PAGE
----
Every evening as sunset approaches, the India-Pakistan border closes for the night with a spectacular and somewhat Monty Pythonesque show. It takes place at a remote little place 27km west of Amritsar called Wagha (the nearest town, 2km away, is Attari), connected by frequent minibuses to Amritsar. Hundreds, if not thousands, of Indians make their way westwards to Wagha (and Pakistanis eastwards) to watch the popular tourist attraction from specially erected stands.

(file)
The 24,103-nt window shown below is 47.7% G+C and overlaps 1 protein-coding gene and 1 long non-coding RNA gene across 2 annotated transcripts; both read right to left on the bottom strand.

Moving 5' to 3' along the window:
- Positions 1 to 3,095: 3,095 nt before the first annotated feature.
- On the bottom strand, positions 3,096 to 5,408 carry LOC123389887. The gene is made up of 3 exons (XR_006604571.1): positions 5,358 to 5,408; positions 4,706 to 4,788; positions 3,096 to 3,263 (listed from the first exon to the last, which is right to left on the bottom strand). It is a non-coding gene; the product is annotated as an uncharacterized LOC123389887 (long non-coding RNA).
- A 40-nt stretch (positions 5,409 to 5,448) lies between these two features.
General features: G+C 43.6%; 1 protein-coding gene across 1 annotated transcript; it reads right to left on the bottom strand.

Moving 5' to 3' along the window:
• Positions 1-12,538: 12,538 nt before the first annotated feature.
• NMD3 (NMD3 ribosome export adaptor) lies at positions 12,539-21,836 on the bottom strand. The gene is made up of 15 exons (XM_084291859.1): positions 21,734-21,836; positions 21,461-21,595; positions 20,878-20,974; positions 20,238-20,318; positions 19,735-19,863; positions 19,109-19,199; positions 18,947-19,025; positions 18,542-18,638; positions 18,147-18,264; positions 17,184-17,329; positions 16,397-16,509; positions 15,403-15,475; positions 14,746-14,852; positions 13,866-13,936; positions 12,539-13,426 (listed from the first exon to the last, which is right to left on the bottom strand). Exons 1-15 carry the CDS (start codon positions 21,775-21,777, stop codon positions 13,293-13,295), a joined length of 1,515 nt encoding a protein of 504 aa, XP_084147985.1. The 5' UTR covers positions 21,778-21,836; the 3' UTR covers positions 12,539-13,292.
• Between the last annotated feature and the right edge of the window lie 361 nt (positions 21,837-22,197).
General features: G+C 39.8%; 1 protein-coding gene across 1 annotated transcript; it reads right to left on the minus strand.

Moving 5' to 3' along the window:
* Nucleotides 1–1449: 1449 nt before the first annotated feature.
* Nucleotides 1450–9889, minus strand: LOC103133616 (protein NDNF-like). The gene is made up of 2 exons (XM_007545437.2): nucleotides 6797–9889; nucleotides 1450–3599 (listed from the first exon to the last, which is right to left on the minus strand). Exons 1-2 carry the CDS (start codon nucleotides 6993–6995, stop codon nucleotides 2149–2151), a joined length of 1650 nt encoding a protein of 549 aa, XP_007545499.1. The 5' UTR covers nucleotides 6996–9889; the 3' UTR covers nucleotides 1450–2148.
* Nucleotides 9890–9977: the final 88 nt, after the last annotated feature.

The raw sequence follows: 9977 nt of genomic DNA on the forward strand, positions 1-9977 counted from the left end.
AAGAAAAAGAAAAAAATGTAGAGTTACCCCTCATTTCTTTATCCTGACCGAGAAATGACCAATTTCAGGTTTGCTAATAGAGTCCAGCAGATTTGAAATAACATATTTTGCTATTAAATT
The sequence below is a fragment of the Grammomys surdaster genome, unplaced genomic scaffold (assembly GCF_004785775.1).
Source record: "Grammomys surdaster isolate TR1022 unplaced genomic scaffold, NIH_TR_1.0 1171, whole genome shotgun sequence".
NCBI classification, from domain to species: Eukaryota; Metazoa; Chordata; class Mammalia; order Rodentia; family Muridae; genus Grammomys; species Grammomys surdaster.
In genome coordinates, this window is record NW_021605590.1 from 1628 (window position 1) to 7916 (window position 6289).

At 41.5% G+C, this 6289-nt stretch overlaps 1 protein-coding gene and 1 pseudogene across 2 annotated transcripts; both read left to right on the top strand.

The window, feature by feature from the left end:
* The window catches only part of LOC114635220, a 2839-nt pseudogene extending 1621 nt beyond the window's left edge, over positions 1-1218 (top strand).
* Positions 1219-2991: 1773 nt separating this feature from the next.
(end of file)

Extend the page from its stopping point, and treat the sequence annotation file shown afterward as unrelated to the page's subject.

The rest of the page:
Indian guards sporting outrageous moustaches and outlandish hats perform synchronized speed marching along a 100m walkway to the border gate where they turn and stomp back. Raucous cheering, clapping and much blowing of horns accompanies the spectacle. Guards on the Pakistan side then emulate their neighbours’ efforts to much the same sort of cacophony on the other side of the gate. The guards strut their military catwalk several times and then vanish into the guardhouse. Flags are simultaneously lowered, the gates slammed shut and the crowds on either side rush forward for a massive and congenial photo session. On both sides, more empathy than ever occurs on a cricket pitch permeates the air; photos are taken with the stone-faced guards and then everyone heads home – back to business as usual.